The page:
+ "The ioType for the ProjectTask and " 
        + "this ProjectScreen is Edit_Existing_Data. "
        + "The sessionKey ("+sessionKey+") was " 
        + "used to pull the TaskSession object "
        + "from the TaskSession static storage" 
        + " using the GetSavedSession method."); 
      #endif
      UpdateAccountTask task=
        (UpdateAccountTask) ts.SetActiveTask(TaskID.UpdateAccount);
      IOBag ioBag=new IOBag(7);
      ioBag[FieldID.Company]=Company;
      ioBag[FieldID.AccountOrPolicy]=AccountOrPolicy;
      ts.Dbg.Log("WSTask","Update.UpdateAccountGetAcctUpdate Top, 
                  ioBag contents=",ioBag);
      task.Start(ioBag);
      task.ReadAcctUpdate(info);
   } 
   catch (System.Exception ex)
   {
      info.status="Exception";
      info.message=ex.Message+":\r\n"+ex.ToString();
      ts.Dbg.Log(LogLevelEnum.ExceptionsOnly, "WSExcpt",
                 "Update.UpdateAccount Exception, " + 
                 "info.status=\""+info.status+"\", 
                 info.message=\""+info.message+"\""); 
   }
   return info;
}

Figure 6: A sample Web Service method from a generated ASMX module

Supporting non-standard host applications

Included in the challenges for users of mainframe applications are the many unique and sometimes odd user interfaces. While this is a strong justification to front-end these screens with contemporary .NET applications, it is a challenge for the Flynet code generation wizards.

At Inventu and Flynet, we anticipate and support applications on our customer's host systems that break or compromise the active internal rule base of the Flynet Studio code generation wizards. Support of these non-standard applications is a simple process:

  • Open a ticket on our Web-based Helpdesk
  • Describe the goals of the workflow that is not generating properly
  • Zip your Studio Project file and host screen recordings and attach to the ticket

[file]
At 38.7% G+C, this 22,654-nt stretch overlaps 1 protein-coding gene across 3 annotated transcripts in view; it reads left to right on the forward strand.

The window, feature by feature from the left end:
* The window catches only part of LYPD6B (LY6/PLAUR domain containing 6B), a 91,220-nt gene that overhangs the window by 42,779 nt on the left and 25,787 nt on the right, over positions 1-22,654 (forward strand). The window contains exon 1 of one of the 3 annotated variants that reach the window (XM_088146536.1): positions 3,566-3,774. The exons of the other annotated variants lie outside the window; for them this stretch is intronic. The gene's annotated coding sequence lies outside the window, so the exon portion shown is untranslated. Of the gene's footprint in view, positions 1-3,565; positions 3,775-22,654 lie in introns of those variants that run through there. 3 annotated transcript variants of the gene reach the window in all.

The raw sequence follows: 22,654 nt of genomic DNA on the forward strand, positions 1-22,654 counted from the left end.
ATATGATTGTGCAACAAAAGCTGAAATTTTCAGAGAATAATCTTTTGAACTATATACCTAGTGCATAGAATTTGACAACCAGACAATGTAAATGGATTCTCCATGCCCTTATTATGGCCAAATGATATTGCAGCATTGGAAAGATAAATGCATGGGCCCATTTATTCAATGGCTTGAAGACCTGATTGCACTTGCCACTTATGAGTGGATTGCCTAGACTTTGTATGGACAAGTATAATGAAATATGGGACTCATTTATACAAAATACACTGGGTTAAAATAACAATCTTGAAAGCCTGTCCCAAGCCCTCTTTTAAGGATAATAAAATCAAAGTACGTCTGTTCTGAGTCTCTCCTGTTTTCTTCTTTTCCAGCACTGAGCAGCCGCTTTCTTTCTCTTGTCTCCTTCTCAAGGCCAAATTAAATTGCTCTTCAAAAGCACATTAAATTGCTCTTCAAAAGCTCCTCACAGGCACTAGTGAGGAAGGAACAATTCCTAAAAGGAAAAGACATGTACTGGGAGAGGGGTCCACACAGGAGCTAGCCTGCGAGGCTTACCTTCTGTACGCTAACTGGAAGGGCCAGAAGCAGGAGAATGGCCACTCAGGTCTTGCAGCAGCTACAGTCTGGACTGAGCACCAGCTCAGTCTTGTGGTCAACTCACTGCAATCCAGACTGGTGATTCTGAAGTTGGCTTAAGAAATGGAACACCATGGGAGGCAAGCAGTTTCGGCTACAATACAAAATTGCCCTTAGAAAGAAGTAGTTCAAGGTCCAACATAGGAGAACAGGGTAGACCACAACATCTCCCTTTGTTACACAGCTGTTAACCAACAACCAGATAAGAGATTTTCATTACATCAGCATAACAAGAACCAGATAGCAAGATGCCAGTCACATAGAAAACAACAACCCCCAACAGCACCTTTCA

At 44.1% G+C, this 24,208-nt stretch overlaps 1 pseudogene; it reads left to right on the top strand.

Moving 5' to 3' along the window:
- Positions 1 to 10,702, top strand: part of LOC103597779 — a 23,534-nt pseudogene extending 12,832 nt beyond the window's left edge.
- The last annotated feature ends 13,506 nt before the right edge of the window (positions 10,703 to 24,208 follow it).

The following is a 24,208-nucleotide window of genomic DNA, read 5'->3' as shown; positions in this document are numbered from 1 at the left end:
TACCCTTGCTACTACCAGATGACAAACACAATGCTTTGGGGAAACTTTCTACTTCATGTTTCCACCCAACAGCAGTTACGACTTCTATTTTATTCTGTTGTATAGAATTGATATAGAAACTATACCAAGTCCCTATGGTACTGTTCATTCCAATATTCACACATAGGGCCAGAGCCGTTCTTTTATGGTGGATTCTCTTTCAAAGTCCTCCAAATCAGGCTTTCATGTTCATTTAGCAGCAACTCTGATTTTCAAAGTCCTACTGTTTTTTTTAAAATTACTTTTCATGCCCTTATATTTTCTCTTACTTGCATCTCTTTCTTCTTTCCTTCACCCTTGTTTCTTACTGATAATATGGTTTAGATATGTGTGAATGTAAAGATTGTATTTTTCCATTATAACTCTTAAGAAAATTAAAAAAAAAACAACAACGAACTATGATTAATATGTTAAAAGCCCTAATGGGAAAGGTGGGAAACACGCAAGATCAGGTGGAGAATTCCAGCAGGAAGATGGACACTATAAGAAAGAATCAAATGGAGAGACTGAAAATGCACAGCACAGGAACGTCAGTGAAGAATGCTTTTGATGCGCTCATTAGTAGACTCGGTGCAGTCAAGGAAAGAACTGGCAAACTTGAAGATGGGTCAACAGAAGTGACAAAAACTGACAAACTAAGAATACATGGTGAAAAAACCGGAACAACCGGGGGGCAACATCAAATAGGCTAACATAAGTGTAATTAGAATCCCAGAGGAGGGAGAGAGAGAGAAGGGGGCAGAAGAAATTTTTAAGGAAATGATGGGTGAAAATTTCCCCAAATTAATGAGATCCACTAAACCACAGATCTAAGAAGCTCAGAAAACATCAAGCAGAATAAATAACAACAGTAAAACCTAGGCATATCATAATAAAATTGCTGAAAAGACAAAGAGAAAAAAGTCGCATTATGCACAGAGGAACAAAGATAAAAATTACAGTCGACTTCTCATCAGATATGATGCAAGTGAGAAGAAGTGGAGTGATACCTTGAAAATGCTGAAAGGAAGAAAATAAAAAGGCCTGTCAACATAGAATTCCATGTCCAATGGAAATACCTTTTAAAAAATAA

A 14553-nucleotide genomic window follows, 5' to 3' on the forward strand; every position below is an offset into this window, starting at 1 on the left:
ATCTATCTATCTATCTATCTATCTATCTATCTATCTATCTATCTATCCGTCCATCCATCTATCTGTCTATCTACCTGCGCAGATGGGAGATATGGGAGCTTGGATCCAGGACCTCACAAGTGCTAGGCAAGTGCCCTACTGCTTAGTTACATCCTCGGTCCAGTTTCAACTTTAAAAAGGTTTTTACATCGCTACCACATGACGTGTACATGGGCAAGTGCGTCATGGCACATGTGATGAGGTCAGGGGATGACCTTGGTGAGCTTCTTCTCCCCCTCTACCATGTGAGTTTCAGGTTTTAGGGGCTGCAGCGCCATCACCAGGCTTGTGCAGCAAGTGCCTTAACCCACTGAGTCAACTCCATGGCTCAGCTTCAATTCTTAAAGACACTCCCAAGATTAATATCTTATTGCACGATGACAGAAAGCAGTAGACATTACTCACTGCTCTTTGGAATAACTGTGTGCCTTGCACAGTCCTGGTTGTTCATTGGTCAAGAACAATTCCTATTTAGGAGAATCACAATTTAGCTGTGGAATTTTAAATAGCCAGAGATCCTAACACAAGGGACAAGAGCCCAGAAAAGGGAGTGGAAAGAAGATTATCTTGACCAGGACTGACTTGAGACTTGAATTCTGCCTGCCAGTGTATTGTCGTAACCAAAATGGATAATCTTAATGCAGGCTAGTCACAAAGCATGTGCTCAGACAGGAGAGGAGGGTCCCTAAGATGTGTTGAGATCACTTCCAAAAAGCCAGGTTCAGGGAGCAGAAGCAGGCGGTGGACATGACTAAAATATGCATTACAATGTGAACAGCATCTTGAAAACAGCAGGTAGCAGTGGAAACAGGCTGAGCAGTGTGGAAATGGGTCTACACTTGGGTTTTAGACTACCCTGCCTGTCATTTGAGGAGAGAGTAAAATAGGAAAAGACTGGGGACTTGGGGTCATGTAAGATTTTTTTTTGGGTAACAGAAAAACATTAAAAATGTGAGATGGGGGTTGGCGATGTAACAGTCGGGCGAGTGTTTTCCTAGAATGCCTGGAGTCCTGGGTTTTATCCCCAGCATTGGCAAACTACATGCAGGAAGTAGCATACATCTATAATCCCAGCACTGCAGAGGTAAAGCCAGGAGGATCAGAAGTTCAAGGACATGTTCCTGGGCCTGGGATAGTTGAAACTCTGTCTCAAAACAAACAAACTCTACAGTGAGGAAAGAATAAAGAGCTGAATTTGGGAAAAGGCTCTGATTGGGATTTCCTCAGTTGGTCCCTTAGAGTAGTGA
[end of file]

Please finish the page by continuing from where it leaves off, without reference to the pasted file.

Using the standard Flynet Viewer simulated host service, our support group will replicate your host application from the recordings you provide (no connection to your host is necessary). We will then analyze the screens and workflow and add the missing rules into the code generation engine and templates. Updated code generation assemblies and templates will then be posted back to the ticket as well as added to the product update downloads.

This service is free for customers. It is also offered to evaluators willing to commit to a future purchase based on the success of our effort.

Wizards-in-Process

With the power of the code generation technology live for creating Web Service solutions, the Flynet Viewer developers are busy on future application wizards.

The first of these, expected later this year, is a generator wizard for a full green screen to Visual Studio ASP.NET User Interface solutions.

Conclusion

The Flynet Viewer V4 Studio provides .NET development teams with a radical improvement in their ability to tie new .NET projects into existing Enterprise applications. Viewer's "See It, Use It" ability to publish existing screen-based host applications as Web Services brings the real promise of Service Oriented Architecture to .NET.

**CodeSmith and Microsoft are registered trademarks of their respective organizations in the United States and/or other countries.

License

This article, along with any associated source code and files, is licensed under The Code Project Open License (CPOL)